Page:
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August 22, 2013 at 2:59 PM
Puyallup police have for years been selectively videotaping and watching young women change their clothes and use the toilet while in custody, according to a lawsuit filed today in Pierce County Superior Court.
The lawsuit names as plaintiffs 11 women and one man who claim they were videotaped in various states of undress by officers in the city jail’s holding cells.
Attorney James Egan said the plaintiffs were “detained for misdemeanors only to become the victims” of what he called “felony voyeurism.” Egan said he began investigating the police department’s booking and surveillance practices more than two years ago. He called the practice of observing detainees a “peepshow.”
But Puyallup City Attorney Kevin Yamamoto claims that cameras in jail holding cells are nothing new, that all Puyallup detainees are required to change into jail clothes for mug shots and that Egan went through the jailhouse videos and “cherry-picked” for alleged victims.
According to Egan, the plaintiffs all had been detained by Puyallup police on suspicion of driving under the influence.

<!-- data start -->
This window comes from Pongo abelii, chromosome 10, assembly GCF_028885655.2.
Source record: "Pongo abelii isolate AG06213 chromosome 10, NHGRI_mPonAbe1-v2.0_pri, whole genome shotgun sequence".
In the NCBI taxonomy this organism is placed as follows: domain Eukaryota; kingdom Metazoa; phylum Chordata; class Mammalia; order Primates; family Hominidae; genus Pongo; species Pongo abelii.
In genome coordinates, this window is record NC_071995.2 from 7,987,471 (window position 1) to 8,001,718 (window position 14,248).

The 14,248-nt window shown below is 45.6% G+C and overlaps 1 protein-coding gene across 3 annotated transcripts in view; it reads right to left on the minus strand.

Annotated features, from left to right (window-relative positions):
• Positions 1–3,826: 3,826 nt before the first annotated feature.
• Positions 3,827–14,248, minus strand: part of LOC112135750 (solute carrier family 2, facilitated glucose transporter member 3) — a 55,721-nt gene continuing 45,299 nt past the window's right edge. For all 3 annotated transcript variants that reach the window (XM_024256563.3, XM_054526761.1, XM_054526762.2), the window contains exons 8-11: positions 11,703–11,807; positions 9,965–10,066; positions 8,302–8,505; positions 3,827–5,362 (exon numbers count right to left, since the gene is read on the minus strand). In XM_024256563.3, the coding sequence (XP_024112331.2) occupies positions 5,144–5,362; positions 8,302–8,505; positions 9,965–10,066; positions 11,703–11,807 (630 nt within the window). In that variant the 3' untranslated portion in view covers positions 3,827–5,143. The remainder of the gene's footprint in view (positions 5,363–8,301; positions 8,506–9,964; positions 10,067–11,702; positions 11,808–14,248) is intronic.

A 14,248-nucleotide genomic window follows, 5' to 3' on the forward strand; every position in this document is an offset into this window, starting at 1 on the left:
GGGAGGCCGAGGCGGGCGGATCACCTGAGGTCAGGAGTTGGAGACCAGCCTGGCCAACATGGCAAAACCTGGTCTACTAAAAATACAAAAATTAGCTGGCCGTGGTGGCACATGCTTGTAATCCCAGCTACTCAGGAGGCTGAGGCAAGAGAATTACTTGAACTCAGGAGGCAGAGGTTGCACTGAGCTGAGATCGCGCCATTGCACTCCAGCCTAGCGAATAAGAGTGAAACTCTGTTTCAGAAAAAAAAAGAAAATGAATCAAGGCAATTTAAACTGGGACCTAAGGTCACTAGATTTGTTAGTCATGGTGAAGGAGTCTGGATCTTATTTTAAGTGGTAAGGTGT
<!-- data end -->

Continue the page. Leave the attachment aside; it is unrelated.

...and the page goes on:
They were taken to the police station where several plaintiffs claim they were patted down thoroughly and in a sexual manner, according to the suit.
They then were directed into a video-monitored holding cell where they were told to strip and change into jail clothes for their mug shots, according to the lawsuit. Egan said there is no reason to require someone to change their clothes to pose for a mug shot.
He said many of the plaintiffs were released within hours of being booked.
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The Today File is a general news blog featuring real-time coverage of Seattle and the Northwest. It is reported by the news staff of The Seattle Times and edited by Assistant Metro Editor Nick Provenza.
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